The ecological, social and political challenges of conserving biodiversity across the U.S.-Mexico border are the focus of a new release by the University of Arizona Press.
"Conservation of Shared Environments: Learning from the United States and Mexico" – the first in a series called Edge Books – offers citizens and decision makers in the United States and Mexico insights into the thorny environmental issues that straddle the border and provides a blueprint for resolving them.
These issues include protecting animal migration and habitat corridors from land-use change; preserving water resources that sustain ecosystems amid chronic water shortages, droughts and climate change; and securing the ecological integrity of borderlands in the face of homeland security efforts, undocumented migration and drug trafficking.
"At this moment in time – as fences and security activities separate our two countries – it is particularly crucial to remember how the environment shared by the United States and Mexico unites us," said Laura López-Hoffman, an assistant professor in the UA's School of Natural Resources and the Environment.
"The goal of the book is to remind us that as neighbors, we would be well-served to work together on the ecological challenges we share," said López-Hoffman, also the book's lead editor.
In addition to López-Hoffman, the first Edge book editors are Robert Varady, deputy director, and also Emily McGovern, researcher and editor, both at the Udall Center for Studies in Public Policy; and also Karl Flessa, head of the UA's geosciences department. Chapter authors hail from academia, government agencies, and non-governmental organizations in both the U.S. and Mexico.
The book explores how actions, policies and management decisions on and near the border can have far-reaching consequences for ecological resources.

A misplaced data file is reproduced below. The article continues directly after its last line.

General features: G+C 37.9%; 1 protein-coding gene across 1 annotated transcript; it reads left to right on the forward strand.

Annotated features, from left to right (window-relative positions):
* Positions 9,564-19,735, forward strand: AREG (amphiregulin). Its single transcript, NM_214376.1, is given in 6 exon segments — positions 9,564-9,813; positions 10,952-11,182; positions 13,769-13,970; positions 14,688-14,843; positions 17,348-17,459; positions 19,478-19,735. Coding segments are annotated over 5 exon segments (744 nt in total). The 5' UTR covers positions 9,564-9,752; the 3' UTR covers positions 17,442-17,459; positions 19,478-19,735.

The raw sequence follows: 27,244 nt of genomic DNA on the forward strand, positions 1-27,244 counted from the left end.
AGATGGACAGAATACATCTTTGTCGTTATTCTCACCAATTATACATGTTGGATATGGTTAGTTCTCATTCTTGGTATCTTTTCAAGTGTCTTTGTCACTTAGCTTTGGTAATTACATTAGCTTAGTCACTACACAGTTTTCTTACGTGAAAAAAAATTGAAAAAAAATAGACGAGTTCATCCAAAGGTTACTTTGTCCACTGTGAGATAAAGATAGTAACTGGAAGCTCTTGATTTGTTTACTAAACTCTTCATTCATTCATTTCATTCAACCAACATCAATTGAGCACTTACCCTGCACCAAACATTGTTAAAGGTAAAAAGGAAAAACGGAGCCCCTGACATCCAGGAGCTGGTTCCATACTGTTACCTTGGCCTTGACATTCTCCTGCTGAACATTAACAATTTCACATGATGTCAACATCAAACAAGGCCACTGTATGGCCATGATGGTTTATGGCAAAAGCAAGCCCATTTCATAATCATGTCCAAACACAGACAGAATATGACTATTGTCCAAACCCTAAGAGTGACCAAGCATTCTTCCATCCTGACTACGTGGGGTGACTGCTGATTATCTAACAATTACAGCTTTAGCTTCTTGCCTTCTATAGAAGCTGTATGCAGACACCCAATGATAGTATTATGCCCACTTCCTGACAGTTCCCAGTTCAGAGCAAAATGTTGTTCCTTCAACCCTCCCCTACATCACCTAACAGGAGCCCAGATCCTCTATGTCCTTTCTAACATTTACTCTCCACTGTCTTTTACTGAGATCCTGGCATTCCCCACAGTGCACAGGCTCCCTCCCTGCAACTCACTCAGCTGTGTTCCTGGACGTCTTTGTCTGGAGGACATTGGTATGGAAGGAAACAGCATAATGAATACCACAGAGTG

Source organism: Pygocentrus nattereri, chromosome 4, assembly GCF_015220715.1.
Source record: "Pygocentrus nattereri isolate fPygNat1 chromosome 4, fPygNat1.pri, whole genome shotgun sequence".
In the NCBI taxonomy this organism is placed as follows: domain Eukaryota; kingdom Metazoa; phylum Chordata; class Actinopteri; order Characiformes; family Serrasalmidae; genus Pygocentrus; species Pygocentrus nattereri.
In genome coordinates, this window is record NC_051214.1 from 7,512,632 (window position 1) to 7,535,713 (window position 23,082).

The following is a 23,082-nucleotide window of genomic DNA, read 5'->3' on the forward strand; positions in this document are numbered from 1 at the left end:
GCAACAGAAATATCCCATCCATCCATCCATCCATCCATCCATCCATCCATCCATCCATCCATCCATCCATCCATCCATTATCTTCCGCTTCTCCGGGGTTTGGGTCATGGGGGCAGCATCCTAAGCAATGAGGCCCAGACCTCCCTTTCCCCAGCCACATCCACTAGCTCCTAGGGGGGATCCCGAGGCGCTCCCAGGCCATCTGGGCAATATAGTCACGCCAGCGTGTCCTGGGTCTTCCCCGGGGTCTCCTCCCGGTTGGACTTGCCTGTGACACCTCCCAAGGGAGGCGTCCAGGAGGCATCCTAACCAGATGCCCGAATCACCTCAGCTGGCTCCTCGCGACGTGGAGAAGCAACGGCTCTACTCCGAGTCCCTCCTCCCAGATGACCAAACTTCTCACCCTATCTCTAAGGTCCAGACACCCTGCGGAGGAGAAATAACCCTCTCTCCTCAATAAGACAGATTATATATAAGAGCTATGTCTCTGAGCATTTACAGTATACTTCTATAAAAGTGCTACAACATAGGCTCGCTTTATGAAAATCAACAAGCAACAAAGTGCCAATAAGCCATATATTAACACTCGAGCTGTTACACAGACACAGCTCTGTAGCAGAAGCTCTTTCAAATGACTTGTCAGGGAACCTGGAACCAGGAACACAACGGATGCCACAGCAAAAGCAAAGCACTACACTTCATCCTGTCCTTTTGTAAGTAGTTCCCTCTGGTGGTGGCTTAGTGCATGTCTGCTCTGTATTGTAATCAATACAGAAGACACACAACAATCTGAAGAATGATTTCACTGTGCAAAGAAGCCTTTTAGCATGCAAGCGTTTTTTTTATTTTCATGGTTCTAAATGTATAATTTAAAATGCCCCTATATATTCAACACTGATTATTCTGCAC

In one chapter, for example, López-Hoffman and others explains how the destruction of long-nosed bat habitat can affect tequila production in central Mexico, and how logging and intensive agricultural practices threaten the monarch butterfly migration from Canada to Mexico-and the ecotourism industry it has spawned south of the border.
Through case studies, the chapters also describe the many formal and informal institutions and activities already occurring and scrutinize their success.
The book concludes with a set of specific guiding principles for structuring efforts and policies for transboundary conservation, as well as three policy recommendations for energizing transboundary conservation in the short term.
"The intent of the book and the series is to make this dense amount of information available, especially to policy makers, in a digestible, usable, and meaningful way," said Barbara Morehouse, deputy director for research at the UA's Institute of the Environment.
"Each chapter begins with bullet points that summarize the vital information presented so that it is transparent, clear, and useful for making better decisions," Morehouse said.
In addition to Morehouse, Marc Miller, professor at James E. Rogers College of Law, and Jonathan Overpeck, co-director of the Institute of the Environment and professor of geosciences, edit the series.
"The subject, quality, and policy implications of this book could not be more appropriate to launch the book series. The book is a worthy contribution both as the introduction to Edge Books and on its own terms," Miller said.